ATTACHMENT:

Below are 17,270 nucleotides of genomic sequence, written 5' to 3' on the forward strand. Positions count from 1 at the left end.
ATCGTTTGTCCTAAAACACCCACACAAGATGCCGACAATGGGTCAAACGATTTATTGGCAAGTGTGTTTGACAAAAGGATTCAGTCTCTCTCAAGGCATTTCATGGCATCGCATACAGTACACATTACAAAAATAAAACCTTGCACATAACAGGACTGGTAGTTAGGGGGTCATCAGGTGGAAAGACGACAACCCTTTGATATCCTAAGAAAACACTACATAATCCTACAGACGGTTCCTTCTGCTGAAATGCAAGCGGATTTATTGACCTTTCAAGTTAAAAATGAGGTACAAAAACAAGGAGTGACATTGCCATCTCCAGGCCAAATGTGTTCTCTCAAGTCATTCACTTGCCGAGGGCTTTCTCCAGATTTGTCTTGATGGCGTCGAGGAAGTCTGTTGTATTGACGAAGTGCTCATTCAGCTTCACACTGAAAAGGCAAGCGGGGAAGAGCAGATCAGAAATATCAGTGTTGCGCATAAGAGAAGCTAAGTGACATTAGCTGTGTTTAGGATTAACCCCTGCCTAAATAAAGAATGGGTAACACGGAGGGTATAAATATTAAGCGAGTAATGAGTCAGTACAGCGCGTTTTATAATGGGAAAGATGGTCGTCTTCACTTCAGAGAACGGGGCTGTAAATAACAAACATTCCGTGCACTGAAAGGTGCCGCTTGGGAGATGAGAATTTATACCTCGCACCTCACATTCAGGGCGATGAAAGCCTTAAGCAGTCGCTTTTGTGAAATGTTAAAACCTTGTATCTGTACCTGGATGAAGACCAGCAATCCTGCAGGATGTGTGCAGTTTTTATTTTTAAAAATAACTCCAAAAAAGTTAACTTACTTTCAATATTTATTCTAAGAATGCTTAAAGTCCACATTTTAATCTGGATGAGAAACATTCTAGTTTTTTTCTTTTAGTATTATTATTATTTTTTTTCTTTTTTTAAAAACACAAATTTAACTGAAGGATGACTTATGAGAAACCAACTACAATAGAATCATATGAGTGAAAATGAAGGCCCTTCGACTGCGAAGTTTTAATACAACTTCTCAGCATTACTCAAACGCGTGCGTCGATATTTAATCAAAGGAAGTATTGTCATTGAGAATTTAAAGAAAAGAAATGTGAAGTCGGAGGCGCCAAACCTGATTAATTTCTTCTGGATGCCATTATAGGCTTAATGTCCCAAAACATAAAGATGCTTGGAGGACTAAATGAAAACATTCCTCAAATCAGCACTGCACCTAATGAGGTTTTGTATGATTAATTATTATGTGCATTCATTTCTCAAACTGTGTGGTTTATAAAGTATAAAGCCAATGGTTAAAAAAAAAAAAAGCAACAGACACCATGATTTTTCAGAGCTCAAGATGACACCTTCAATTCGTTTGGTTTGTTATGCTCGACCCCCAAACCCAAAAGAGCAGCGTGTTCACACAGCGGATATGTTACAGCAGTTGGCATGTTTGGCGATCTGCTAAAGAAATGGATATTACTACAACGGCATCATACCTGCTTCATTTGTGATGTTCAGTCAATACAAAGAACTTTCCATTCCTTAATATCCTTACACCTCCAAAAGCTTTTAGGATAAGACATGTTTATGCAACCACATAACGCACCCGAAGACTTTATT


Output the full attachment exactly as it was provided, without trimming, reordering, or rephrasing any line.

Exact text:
Below are 17,270 nucleotides of genomic sequence, written 5' to 3' on the forward strand. Positions count from 1 at the left end.
ATCGTTTGTCCTAAAACACCCACACAAGATGCCGACAATGGGTCAAACGATTTATTGGCAAGTGTGTTTGACAAAAGGATTCAGTCTCTCTCAAGGCATTTCATGGCATCGCATACAGTACACATTACAAAAATAAAACCTTGCACATAACAGGACTGGTAGTTAGGGGGTCATCAGGTGGAAAGACGACAACCCTTTGATATCCTAAGAAAACACTACATAATCCTACAGACGGTTCCTTCTGCTGAAATGCAAGCGGATTTATTGACCTTTCAAGTTAAAAATGAGGTACAAAAACAAGGAGTGACATTGCCATCTCCAGGCCAAATGTGTTCTCTCAAGTCATTCACTTGCCGAGGGCTTTCTCCAGATTTGTCTTGATGGCGTCGAGGAAGTCTGTTGTATTGACGAAGTGCTCATTCAGCTTCACACTGAAAAGGCAAGCGGGGAAGAGCAGATCAGAAATATCAGTGTTGCGCATAAGAGAAGCTAAGTGACATTAGCTGTGTTTAGGATTAACCCCTGCCTAAATAAAGAATGGGTAACACGGAGGGTATAAATATTAAGCGAGTAATGAGTCAGTACAGCGCGTTTTATAATGGGAAAGATGGTCGTCTTCACTTCAGAGAACGGGGCTGTAAATAACAAACATTCCGTGCACTGAAAGGTGCCGCTTGGGAGATGAGAATTTATACCTCGCACCTCACATTCAGGGCGATGAAAGCCTTAAGCAGTCGCTTTTGTGAAATGTTAAAACCTTGTATCTGTACCTGGATGAAGACCAGCAATCCTGCAGGATGTGTGCAGTTTTTATTTTTAAAAATAACTCCAAAAAAGTTAACTTACTTTCAATATTTATTCTAAGAATGCTTAAAGTCCACATTTTAATCTGGATGAGAAACATTCTAGTTTTTTTCTTTTAGTATTATTATTATTTTTTTTCTTTTTTTAAAAACACAAATTTAACTGAAGGATGACTTATGAGAAACCAACTACAATAGAATCATATGAGTGAAAATGAAGGCCCTTCGACTGCGAAGTTTTAATACAACTTCTCAGCATTACTCAAACGCGTGCGTCGATATTTAATCAAAGGAAGTATTGTCATTGAGAATTTAAAGAAAAGAAATGTGAAGTCGGAGGCGCCAAACCTGATTAATTTCTTCTGGATGCCATTATAGGCTTAATGTCCCAAAACATAAAGATGCTTGGAGGACTAAATGAAAACATTCCTCAAATCAGCACTGCACCTAATGAGGTTTTGTATGATTAATTATTATGTGCATTCATTTCTCAAACTGTGTGGTTTATAAAGTATAAAGCCAATGGTTAAAAAAAAAAAAAGCAACAGACACCATGATTTTTCAGAGCTCAAGATGACACCTTCAATTCGTTTGGTTTGTTATGCTCGACCCCCAAACCCAAAAGAGCAGCGTGTTCACACAGCGGATATGTTACAGCAGTTGGCATGTTTGGCGATCTGCTAAAGAAATGGATATTACTACAACGGCATCATACCTGCTTCATTTGTGATGTTCAGTCAATACAAAGAACTTTCCATTCCTTAATATCCTTACACCTCCAAAAGCTTTTAGGATAAGACATGTTTATGCAACCACATAACGCACCCGAAGACTTTATT